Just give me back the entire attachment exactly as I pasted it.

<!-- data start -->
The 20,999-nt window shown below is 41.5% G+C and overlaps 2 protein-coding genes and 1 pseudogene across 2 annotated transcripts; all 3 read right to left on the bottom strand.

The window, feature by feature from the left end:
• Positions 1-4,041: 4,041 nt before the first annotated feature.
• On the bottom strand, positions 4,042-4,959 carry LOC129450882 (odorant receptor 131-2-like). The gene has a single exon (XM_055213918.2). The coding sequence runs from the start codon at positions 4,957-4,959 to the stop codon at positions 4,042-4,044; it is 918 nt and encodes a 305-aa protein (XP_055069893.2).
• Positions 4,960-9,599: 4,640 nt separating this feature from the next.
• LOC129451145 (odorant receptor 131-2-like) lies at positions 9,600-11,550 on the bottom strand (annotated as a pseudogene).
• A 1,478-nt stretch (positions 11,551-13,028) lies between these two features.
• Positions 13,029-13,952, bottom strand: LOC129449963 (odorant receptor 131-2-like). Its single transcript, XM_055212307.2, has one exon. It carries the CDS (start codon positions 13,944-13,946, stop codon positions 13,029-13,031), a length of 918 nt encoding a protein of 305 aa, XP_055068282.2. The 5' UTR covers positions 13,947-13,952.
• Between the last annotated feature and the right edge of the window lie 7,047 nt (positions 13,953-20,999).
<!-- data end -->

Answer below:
The 20,999-nt window shown below is 41.5% G+C and overlaps 2 protein-coding genes and 1 pseudogene across 2 annotated transcripts; all 3 read right to left on the bottom strand.

The window, feature by feature from the left end:
• Positions 1-4,041: 4,041 nt before the first annotated feature.
• On the bottom strand, positions 4,042-4,959 carry LOC129450882 (odorant receptor 131-2-like). The gene has a single exon (XM_055213918.2). The coding sequence runs from the start codon at positions 4,957-4,959 to the stop codon at positions 4,042-4,044; it is 918 nt and encodes a 305-aa protein (XP_055069893.2).
• Positions 4,960-9,599: 4,640 nt separating this feature from the next.
• LOC129451145 (odorant receptor 131-2-like) lies at positions 9,600-11,550 on the bottom strand (annotated as a pseudogene).
• A 1,478-nt stretch (positions 11,551-13,028) lies between these two features.
• Positions 13,029-13,952, bottom strand: LOC129449963 (odorant receptor 131-2-like). Its single transcript, XM_055212307.2, has one exon. It carries the CDS (start codon positions 13,944-13,946, stop codon positions 13,029-13,031), a length of 918 nt encoding a protein of 305 aa, XP_055068282.2. The 5' UTR covers positions 13,947-13,952.
• Between the last annotated feature and the right edge of the window lie 7,047 nt (positions 13,953-20,999).